Newspaper article The Christian Science Monitor

Texas School Sweeps Tradition under the Rug So They Can Cut It

Newspaper article The Christian Science Monitor

Texas School Sweeps Tradition under the Rug So They Can Cut It

Article excerpt

BAYLOR University will soon be dancing down a slippery slope.

At least, that's the opinion of some conservative Baptists who think Baylor, the world's largest Baptist university, erred when it reversed a 151-year-long ban on dancing last month.

Whatever the theologians decide, Baylor will have lots of potential dance partners. The school, located in Waco, Texas, is one of several conservative Christian schools that have changed their policies regarding on-campus dancing in recent months.

"This is a change that is creeping through Christian schools generally," says Thomas Englund of the Christian College Consortium, an association of 13 Christian colleges in Dunbarton, N.H. "Over time, people on other campuses will say, 'Look they did it at place "x" and they turned out all right.' I suspect there will be some more changes in the next few years."

Over the past 15 months, Christian colleges of varying denominations have altered their policies regarding dancing. Messiah College in Pennsylvania, which is affiliated with the Brethren in Christ, began allowing dancing on campus in late 1994. George Fox College in Oregon, a Quaker-affiliated school, changed its policy last fall. Westmont College in California, a nondenominational Christian school, loosened up last month.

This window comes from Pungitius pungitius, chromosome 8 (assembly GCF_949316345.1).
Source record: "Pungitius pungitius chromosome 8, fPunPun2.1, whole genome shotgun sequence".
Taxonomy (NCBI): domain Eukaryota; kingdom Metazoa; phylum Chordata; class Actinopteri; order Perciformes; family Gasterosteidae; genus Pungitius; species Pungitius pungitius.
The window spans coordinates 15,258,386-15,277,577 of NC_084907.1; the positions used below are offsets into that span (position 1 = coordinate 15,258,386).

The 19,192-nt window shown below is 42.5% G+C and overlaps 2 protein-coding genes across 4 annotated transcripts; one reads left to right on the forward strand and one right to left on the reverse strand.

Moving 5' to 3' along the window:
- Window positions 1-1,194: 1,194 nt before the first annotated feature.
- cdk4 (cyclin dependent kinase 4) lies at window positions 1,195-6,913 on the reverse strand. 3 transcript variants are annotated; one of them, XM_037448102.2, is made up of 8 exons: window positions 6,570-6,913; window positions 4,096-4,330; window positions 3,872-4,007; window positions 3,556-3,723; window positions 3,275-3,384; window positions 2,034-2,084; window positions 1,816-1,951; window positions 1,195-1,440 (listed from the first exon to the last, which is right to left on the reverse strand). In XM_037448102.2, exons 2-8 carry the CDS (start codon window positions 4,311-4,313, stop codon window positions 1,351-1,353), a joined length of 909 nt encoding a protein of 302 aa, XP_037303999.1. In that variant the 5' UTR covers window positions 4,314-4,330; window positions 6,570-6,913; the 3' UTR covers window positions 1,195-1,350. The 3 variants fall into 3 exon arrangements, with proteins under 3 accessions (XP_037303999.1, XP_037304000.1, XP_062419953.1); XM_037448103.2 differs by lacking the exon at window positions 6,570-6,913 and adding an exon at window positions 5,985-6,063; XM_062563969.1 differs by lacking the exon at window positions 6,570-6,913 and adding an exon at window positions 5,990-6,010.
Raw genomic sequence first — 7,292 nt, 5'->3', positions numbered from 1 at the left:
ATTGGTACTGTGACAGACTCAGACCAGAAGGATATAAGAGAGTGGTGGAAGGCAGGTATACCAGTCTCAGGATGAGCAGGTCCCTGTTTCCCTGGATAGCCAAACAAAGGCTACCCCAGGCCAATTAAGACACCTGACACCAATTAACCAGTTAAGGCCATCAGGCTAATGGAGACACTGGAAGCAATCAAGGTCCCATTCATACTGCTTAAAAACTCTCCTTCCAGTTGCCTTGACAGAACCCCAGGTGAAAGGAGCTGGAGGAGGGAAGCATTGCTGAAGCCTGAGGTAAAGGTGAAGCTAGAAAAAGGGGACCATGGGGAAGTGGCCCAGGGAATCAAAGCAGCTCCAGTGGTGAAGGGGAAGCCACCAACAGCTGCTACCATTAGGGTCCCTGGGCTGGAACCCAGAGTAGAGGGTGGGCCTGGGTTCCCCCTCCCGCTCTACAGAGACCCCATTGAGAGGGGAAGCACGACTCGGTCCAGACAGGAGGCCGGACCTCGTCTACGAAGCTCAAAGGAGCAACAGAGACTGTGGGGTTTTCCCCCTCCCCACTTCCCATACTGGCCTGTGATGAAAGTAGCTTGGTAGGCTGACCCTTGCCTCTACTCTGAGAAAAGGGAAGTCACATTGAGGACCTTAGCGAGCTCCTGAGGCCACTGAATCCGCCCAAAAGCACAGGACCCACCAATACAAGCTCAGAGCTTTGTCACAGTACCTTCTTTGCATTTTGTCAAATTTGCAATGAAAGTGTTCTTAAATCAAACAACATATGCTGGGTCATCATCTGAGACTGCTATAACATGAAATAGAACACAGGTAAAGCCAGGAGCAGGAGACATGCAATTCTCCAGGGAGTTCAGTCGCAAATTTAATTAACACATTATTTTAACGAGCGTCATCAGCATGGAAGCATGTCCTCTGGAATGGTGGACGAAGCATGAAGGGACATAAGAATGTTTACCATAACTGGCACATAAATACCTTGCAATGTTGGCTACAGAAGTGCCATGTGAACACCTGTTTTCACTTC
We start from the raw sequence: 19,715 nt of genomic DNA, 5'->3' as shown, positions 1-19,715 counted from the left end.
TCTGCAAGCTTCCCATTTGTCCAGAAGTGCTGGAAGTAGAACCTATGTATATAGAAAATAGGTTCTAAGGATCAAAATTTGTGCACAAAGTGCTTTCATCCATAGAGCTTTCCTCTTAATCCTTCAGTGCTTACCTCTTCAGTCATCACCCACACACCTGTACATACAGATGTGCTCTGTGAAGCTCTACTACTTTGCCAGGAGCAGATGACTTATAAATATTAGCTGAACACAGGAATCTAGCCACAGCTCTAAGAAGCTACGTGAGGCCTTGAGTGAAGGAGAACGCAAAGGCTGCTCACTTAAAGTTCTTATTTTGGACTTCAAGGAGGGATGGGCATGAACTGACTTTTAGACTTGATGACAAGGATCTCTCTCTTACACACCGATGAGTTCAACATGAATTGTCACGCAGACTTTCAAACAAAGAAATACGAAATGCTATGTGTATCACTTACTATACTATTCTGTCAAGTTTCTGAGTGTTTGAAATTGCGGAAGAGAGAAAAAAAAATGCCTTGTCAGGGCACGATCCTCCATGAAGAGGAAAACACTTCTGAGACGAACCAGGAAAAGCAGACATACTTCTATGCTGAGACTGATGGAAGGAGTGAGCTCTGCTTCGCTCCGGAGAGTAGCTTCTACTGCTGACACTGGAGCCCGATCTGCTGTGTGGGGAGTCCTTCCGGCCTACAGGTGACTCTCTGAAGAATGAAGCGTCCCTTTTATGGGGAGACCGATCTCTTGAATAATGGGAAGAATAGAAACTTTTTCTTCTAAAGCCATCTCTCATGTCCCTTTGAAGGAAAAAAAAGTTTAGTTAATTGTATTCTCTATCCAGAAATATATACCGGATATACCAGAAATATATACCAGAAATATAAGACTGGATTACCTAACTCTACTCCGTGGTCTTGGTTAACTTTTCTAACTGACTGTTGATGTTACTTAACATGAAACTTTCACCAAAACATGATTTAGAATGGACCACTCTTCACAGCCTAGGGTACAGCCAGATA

For decades, schools like Baylor have looked the other way as students went off campus to dance at fraternity and sorority parties. Supporters of the policy change say it will remove a double standard. "I talked to people who graduated in the 1930s, and they danced off campus," says Martha Lou Scott, a 1971 Baylor graduate who now works as the school's dean of student life. "It's a bit hypocritical to allow it off campus and not have it on campus," she says.

Baylor students have worked for years to lift the prohibition and, according to student body president Collin Cox, most students are happy about the change. "The arguments in terms of dancing being morally incorrect don't change by locale," he says. The first school dance is still being planned, but Cox expects students to be cutting the rug by spring.

But the new policy has riled some Baylor supporters. …

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